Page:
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The great debate: Property or Shares

It's the big question - a contest, in fact the perennial contest between the two most common asset classes and investment choices for Australians. Should you invest in property or shares? In this edition of our newsletter we will explore the cases for both asset classes, hopefully demystifying the decision.

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The case for shares

One of the most balanced and accurate reports with respect to asset class performance has in the past, been provided by the Australian Stock Exchange (ASX). These long term investing reports have detailed the performance of the various investment classes on a consistent net basis (i.e. after all the costs and taxation) over ten and twenty year periods.

The ASX long term investing report for the period  to the end of December 2008 has not been published this year. The reasons for not producing or releasing the long term investing report are not known to us but given the state that the stock market has been in, we can hazard a guess. It would be disappointing if the recent instability in the stock market were to be the cause for not producing that report as the market has already clawed back a good proportion of its losses. The performance levels of shares in the investment report would have looked a little unhealthy for a couple of years but of course will recover over time.

To begin the debate and for your interest I have produced a table of results from the past ASX reports that show the historical returns  of Australian residential investment property and shares up until the end of 2007. Later, using the All Ordinaries Index and Median House Prices I will draw some conclusions for the current period to the end of 2008.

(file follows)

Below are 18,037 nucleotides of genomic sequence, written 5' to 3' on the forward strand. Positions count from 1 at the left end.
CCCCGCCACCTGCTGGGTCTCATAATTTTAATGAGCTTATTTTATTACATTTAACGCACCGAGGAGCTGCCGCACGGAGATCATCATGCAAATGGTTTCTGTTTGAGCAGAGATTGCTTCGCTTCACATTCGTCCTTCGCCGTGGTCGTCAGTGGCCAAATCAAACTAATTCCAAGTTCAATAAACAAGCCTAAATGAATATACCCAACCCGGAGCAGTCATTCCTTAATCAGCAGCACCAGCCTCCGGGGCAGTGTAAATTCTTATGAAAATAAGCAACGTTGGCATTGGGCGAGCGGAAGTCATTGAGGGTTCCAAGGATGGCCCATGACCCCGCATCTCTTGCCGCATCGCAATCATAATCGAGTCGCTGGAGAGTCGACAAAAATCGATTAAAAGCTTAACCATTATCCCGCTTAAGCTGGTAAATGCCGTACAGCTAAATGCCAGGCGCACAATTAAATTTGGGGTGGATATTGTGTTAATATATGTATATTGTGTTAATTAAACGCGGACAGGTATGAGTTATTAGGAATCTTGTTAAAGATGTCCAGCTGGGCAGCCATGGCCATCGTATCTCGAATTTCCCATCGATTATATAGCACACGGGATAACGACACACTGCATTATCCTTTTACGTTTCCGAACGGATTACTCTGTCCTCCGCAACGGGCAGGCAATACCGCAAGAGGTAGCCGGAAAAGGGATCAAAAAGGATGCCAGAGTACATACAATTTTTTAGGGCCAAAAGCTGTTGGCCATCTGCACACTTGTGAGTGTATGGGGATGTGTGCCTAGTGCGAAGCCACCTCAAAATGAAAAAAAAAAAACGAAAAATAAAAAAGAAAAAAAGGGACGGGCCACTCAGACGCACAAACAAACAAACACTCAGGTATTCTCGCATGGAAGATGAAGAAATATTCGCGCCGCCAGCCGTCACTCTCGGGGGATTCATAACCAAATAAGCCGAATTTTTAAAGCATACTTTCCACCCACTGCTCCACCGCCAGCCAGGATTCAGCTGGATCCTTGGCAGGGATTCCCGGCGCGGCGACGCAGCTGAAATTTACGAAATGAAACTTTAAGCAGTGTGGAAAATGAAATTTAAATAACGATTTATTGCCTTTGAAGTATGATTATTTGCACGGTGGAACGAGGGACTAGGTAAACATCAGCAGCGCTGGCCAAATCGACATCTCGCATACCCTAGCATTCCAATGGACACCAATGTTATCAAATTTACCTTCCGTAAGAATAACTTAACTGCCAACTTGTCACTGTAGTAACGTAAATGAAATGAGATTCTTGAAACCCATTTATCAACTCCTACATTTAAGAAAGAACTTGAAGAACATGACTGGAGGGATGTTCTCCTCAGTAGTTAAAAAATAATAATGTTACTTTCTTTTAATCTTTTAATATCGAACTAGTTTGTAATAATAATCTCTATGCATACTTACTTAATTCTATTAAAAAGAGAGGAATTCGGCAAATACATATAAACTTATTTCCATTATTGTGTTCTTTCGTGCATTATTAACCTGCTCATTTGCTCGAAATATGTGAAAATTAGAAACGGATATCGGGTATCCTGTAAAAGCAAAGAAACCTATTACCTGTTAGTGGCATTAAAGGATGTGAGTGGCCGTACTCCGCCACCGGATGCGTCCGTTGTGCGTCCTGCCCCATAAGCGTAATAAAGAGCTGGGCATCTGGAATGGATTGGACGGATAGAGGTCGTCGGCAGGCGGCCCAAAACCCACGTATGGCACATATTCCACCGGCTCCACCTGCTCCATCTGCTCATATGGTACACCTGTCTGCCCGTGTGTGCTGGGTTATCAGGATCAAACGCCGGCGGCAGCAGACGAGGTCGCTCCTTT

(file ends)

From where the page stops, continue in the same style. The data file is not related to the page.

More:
Table 1 clearly shows that both shares and residential investment property have performed exceptionally well over the last 27 years with shares outperforming residential investment property more often than not. However the figures for the 10 and 20 year periods 1989 - 2008 are going to look very different due to the dramatic fall in the value of shares and the fact that the value of residential property in Australia has remained stable through the Global Financial Crisis.

The case for property

For a greater understanding of the state of the contest at the moment, read Table 2 in conjunction with Table 1. The figures used in Table 2 are the median house prices for the five mainland capital cities and Canberra as at December each year from 1989 to 2008 and the All Ordinaries Index of the ASX as at the last day of December from 1989.

This table shows the raw data that has been used in the past reports and would also be required for future calculations. The figures do not include rental income or depreciation from properties or dividends and franking credits from shares. Notwithstanding that, this is some of the actual data that is required by analysts to determine how the various asset classes are performing. The figures are quite conclusive and may explain why the 2008 long term investing report has not been published.

When you examine these figures it's easy to see how much more volatile the stock market is compared to residential property and you will see when you look at the interpretation of the figures below why residential property has always been the favourite investment category for many Australians. This is not the whole argument however, as there are always strong performers in both asset classes. The decision to purchase shares or property is dependent on the motive and requirements of the individual investor.